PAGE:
From Civil Litigation

Unbundling the civil litigation retainer

“A significant proportion of middle-income Ontarians can afford to pay for some legal services.  Developing innovative programs to harness this market, whether through unbundling, legal expense insurance, or other forms of subsidized legal services, would represent an important step forward.” — Report of the Ontario Civil legal Needs Project, 2010, p. 56 (la version française suit) Uncharted territory, albeit well-trodden What is your experience so far with limited scope retainers, otherwise known as “unbundling”?  At the moment, Ontario lawyers appear to be slow adopters of this mode of legal service delivery, at least with that label.  Fingers crossed, no one has…

How to lead a witness into a trap

Classic military theory had soldiers hiding in tall grass or in pits or trenches. Ambush, relying entirely on the element of surprise, was always risky because no one could predict what would happen after the surprise wore off. (la version française suit) To confuse the adversary, you will need to be confusing You still see this in the tactics of some litigation counsel.  It is most obvious at trial or during a tribunal hearing.  They will skirt around an issue, question after question, leaving both witness and trier of fact wondering whether the lawyer picked up the right brief that…

‘Tis the Season to be Injunctive

(la version française suit) When 10 minutes to go, is late It was 6:50 p.m., and all through the house, not a creature was stirring, not even a —— Drrrring!  “He’s not here yet.  He’s supposed to have my kids here by 7,” said the voice, to the lawyer.  “Can’t you phone the judge or something?”  The phone call in this true story was the lawyer’s reward for having a listed home phone number, a bad practice of many lawyers in smaller communities. If you are a family lawyer and this story “rings a bell,” just think what lies in…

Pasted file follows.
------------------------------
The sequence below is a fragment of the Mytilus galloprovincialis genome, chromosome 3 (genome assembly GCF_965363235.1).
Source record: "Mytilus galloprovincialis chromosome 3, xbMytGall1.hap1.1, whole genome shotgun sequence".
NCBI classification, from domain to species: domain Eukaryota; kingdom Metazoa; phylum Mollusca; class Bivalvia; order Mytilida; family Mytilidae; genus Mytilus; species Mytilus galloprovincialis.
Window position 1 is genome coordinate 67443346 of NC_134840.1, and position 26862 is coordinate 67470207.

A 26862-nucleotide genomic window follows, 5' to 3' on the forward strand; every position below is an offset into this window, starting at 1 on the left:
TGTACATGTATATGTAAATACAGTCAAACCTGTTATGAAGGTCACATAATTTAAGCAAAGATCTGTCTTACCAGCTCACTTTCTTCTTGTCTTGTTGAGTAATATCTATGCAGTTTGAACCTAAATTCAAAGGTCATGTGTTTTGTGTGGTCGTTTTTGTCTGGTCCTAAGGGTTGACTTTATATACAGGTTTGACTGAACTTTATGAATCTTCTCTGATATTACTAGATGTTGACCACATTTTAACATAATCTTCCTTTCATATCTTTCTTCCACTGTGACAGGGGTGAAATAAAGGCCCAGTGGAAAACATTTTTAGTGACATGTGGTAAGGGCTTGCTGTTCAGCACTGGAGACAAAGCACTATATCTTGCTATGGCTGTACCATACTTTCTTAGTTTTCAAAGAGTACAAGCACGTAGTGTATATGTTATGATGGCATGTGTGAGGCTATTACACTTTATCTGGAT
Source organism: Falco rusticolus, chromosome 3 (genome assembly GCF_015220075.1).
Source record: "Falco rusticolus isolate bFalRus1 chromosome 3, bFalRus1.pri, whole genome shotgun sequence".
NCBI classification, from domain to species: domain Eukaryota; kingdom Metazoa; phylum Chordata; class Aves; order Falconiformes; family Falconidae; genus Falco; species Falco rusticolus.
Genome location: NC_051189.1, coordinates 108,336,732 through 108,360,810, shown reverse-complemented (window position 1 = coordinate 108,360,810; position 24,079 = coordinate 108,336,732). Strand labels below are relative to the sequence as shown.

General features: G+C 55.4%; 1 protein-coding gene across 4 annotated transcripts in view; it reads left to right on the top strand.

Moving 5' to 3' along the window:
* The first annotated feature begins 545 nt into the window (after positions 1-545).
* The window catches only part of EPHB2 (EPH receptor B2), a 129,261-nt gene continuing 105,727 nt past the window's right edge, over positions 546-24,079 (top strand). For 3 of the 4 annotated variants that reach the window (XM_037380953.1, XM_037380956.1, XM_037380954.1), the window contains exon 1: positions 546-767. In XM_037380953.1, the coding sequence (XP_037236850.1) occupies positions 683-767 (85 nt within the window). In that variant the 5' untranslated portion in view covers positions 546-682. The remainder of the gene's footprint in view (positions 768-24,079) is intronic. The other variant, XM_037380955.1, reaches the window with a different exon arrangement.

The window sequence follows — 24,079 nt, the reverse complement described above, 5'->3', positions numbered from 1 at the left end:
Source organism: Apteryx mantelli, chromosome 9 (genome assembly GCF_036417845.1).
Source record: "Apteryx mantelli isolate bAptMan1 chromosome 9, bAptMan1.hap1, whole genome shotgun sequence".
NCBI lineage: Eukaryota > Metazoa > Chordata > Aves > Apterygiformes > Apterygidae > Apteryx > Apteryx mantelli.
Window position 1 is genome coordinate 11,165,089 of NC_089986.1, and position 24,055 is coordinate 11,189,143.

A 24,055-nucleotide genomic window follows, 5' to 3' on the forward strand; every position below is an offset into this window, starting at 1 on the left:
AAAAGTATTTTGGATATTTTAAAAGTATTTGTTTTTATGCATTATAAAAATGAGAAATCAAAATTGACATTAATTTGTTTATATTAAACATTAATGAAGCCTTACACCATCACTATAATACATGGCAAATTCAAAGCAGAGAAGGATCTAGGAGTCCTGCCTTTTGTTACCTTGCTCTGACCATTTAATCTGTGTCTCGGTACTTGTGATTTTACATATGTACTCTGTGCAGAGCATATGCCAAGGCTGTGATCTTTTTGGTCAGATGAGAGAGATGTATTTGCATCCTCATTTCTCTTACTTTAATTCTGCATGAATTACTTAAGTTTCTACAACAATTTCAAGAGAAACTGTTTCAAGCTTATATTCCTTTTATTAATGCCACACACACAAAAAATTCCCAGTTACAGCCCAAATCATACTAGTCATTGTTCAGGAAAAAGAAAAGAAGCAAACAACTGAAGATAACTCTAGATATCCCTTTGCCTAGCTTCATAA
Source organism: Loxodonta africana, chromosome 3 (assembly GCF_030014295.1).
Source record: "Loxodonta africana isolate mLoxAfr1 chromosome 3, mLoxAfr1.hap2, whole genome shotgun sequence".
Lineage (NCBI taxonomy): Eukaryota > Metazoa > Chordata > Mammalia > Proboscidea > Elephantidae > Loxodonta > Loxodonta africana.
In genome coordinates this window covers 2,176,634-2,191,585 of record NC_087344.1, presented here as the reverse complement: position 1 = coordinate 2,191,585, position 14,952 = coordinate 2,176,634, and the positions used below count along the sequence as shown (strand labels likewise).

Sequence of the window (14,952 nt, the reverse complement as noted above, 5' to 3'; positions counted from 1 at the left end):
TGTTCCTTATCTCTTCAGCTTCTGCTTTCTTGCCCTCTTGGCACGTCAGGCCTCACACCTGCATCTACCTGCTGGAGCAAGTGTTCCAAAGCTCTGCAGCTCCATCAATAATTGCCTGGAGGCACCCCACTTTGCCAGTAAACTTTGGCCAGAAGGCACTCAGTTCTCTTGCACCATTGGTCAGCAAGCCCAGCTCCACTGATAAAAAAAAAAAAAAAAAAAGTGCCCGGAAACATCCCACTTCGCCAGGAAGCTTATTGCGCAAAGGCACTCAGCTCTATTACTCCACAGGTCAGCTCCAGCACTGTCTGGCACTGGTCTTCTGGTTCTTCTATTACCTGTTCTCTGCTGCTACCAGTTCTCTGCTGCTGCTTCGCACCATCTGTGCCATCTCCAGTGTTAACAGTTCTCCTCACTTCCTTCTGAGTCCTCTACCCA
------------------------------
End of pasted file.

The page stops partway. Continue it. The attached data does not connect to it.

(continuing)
Solving the conundrum of the Canadian tripartite retainer

(le sommaire français suit) Discussion of the 2000 Court of Appeal for Ontario decision, Fellowes McNeil v. Kansa, in my recent article, “No Unbundling of Negligence,” has tapped into a continuing discussion of the precise ethical obligations of lawyers and law firms retained by liability insurers to defend parties in lawsuits, and who “stumble upon” information that may jeopardize the coverage and the insurer’s provision of a defence.  The Supreme Court did grant leave to appeal, but the case was settled before Canada’s top court could hear it.  Eleven years later, you’ll hear it here first, folks: Fellowes was wrongly decided.

‘Appropriate Means’ ~ Enhancement of Discoverability in Ontario Limitations Law

Limitations Act, 2002, came into force, do parties and their lawyers avail themselves of the phrase “appropriate means” in s. 5, to toll the operation limitation periods?  The time has come for all lawyers, junior and senior, to be aware of these words as an enhancement of the discoverability principle. Lawyers called to the Bar of Ontario prior to 2004 were happy, in some respects, to be rid of the arcane language of the old Limitations Act, R.S.O. 1990, c. L.15.  For over a decade, the battlegrounds were staged in the judicial interpretations of “accrued” causes of action, “discoverability” principles, and…